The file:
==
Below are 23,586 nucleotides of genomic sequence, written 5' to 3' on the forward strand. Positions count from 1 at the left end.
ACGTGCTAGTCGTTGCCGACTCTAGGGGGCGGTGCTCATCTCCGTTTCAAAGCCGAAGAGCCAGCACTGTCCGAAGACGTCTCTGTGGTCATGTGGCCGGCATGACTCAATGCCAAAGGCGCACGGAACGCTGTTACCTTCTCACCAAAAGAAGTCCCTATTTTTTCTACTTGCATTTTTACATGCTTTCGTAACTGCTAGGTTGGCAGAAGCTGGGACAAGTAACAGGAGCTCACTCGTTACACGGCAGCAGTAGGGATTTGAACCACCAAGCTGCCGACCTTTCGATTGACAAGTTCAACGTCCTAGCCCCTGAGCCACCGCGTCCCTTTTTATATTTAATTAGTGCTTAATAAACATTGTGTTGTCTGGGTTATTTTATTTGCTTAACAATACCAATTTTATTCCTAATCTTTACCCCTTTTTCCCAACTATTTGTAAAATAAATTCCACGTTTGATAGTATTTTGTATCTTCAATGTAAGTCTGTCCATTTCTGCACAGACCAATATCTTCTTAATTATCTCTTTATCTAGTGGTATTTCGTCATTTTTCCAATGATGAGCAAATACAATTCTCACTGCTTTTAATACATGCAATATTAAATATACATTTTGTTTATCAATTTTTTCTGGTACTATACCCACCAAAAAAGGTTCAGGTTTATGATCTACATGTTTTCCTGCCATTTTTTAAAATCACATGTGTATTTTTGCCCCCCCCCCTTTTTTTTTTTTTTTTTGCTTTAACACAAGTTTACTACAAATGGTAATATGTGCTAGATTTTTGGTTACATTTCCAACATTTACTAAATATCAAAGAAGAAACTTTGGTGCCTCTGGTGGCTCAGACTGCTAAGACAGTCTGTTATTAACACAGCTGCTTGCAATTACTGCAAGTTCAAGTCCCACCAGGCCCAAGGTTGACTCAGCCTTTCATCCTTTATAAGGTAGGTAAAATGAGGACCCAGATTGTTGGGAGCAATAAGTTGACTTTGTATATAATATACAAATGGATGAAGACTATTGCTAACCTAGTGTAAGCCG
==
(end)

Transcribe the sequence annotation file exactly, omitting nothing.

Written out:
Below are 23,586 nucleotides of genomic sequence, written 5' to 3' on the forward strand. Positions count from 1 at the left end.
ACGTGCTAGTCGTTGCCGACTCTAGGGGGCGGTGCTCATCTCCGTTTCAAAGCCGAAGAGCCAGCACTGTCCGAAGACGTCTCTGTGGTCATGTGGCCGGCATGACTCAATGCCAAAGGCGCACGGAACGCTGTTACCTTCTCACCAAAAGAAGTCCCTATTTTTTCTACTTGCATTTTTACATGCTTTCGTAACTGCTAGGTTGGCAGAAGCTGGGACAAGTAACAGGAGCTCACTCGTTACACGGCAGCAGTAGGGATTTGAACCACCAAGCTGCCGACCTTTCGATTGACAAGTTCAACGTCCTAGCCCCTGAGCCACCGCGTCCCTTTTTATATTTAATTAGTGCTTAATAAACATTGTGTTGTCTGGGTTATTTTATTTGCTTAACAATACCAATTTTATTCCTAATCTTTACCCCTTTTTCCCAACTATTTGTAAAATAAATTCCACGTTTGATAGTATTTTGTATCTTCAATGTAAGTCTGTCCATTTCTGCACAGACCAATATCTTCTTAATTATCTCTTTATCTAGTGGTATTTCGTCATTTTTCCAATGATGAGCAAATACAATTCTCACTGCTTTTAATACATGCAATATTAAATATACATTTTGTTTATCAATTTTTTCTGGTACTATACCCACCAAAAAAGGTTCAGGTTTATGATCTACATGTTTTCCTGCCATTTTTTAAAATCACATGTGTATTTTTGCCCCCCCCCCTTTTTTTTTTTTTTTTTGCTTTAACACAAGTTTACTACAAATGGTAATATGTGCTAGATTTTTGGTTACATTTCCAACATTTACTAAATATCAAAGAAGAAACTTTGGTGCCTCTGGTGGCTCAGACTGCTAAGACAGTCTGTTATTAACACAGCTGCTTGCAATTACTGCAAGTTCAAGTCCCACCAGGCCCAAGGTTGACTCAGCCTTTCATCCTTTATAAGGTAGGTAAAATGAGGACCCAGATTGTTGGGAGCAATAAGTTGACTTTGTATATAATATACAAATGGATGAAGACTATTGCTAACCTAGTGTAAGCCG